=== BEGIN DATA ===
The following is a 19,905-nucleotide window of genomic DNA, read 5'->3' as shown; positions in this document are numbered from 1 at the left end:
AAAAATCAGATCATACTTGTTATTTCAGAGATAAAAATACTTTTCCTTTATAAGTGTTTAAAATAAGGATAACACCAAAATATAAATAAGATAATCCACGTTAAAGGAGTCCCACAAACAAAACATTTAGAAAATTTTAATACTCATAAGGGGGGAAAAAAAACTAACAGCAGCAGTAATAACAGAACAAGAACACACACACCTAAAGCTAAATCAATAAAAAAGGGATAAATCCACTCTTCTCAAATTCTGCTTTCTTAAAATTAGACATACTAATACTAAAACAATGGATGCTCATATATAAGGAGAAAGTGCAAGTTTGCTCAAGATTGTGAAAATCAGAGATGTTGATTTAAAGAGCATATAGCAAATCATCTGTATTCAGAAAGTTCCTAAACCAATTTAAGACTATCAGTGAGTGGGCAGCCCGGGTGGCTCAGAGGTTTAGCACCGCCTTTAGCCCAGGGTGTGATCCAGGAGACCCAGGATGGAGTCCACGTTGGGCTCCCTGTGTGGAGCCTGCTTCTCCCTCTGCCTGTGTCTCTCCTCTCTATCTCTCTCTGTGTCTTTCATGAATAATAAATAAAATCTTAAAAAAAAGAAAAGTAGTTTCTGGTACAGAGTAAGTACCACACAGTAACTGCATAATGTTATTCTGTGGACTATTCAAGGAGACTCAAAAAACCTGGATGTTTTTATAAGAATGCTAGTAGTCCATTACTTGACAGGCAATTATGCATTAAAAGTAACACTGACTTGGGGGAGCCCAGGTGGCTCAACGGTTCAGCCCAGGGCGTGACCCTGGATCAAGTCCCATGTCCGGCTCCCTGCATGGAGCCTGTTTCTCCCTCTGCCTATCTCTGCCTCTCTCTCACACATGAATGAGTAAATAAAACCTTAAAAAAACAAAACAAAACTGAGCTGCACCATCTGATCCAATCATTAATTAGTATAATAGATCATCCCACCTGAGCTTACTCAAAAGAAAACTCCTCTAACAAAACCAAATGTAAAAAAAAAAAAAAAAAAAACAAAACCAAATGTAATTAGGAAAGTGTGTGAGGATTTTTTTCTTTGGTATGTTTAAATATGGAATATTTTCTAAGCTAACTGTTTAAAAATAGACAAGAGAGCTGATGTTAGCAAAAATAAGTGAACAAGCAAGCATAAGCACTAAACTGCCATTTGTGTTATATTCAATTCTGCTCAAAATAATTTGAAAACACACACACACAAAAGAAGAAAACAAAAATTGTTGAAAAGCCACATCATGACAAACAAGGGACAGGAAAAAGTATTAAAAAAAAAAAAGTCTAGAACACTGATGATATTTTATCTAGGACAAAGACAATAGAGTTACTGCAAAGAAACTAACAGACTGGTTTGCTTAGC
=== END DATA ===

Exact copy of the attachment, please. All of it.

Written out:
The following is a 19,905-nucleotide window of genomic DNA, read 5'->3' as shown; positions in this document are numbered from 1 at the left end:
AAAAATCAGATCATACTTGTTATTTCAGAGATAAAAATACTTTTCCTTTATAAGTGTTTAAAATAAGGATAACACCAAAATATAAATAAGATAATCCACGTTAAAGGAGTCCCACAAACAAAACATTTAGAAAATTTTAATACTCATAAGGGGGGAAAAAAAACTAACAGCAGCAGTAATAACAGAACAAGAACACACACACCTAAAGCTAAATCAATAAAAAAGGGATAAATCCACTCTTCTCAAATTCTGCTTTCTTAAAATTAGACATACTAATACTAAAACAATGGATGCTCATATATAAGGAGAAAGTGCAAGTTTGCTCAAGATTGTGAAAATCAGAGATGTTGATTTAAAGAGCATATAGCAAATCATCTGTATTCAGAAAGTTCCTAAACCAATTTAAGACTATCAGTGAGTGGGCAGCCCGGGTGGCTCAGAGGTTTAGCACCGCCTTTAGCCCAGGGTGTGATCCAGGAGACCCAGGATGGAGTCCACGTTGGGCTCCCTGTGTGGAGCCTGCTTCTCCCTCTGCCTGTGTCTCTCCTCTCTATCTCTCTCTGTGTCTTTCATGAATAATAAATAAAATCTTAAAAAAAAGAAAAGTAGTTTCTGGTACAGAGTAAGTACCACACAGTAACTGCATAATGTTATTCTGTGGACTATTCAAGGAGACTCAAAAAACCTGGATGTTTTTATAAGAATGCTAGTAGTCCATTACTTGACAGGCAATTATGCATTAAAAGTAACACTGACTTGGGGGAGCCCAGGTGGCTCAACGGTTCAGCCCAGGGCGTGACCCTGGATCAAGTCCCATGTCCGGCTCCCTGCATGGAGCCTGTTTCTCCCTCTGCCTATCTCTGCCTCTCTCTCACACATGAATGAGTAAATAAAACCTTAAAAAAACAAAACAAAACTGAGCTGCACCATCTGATCCAATCATTAATTAGTATAATAGATCATCCCACCTGAGCTTACTCAAAAGAAAACTCCTCTAACAAAACCAAATGTAAAAAAAAAAAAAAAAAAAACAAAACCAAATGTAATTAGGAAAGTGTGTGAGGATTTTTTTCTTTGGTATGTTTAAATATGGAATATTTTCTAAGCTAACTGTTTAAAAATAGACAAGAGAGCTGATGTTAGCAAAAATAAGTGAACAAGCAAGCATAAGCACTAAACTGCCATTTGTGTTATATTCAATTCTGCTCAAAATAATTTGAAAACACACACACACAAAAGAAGAAAACAAAAATTGTTGAAAAGCCACATCATGACAAACAAGGGACAGGAAAAAGTATTAAAAAAAAAAAAGTCTAGAACACTGATGATATTTTATCTAGGACAAAGACAATAGAGTTACTGCAAAGAAACTAACAGACTGGTTTGCTTAGC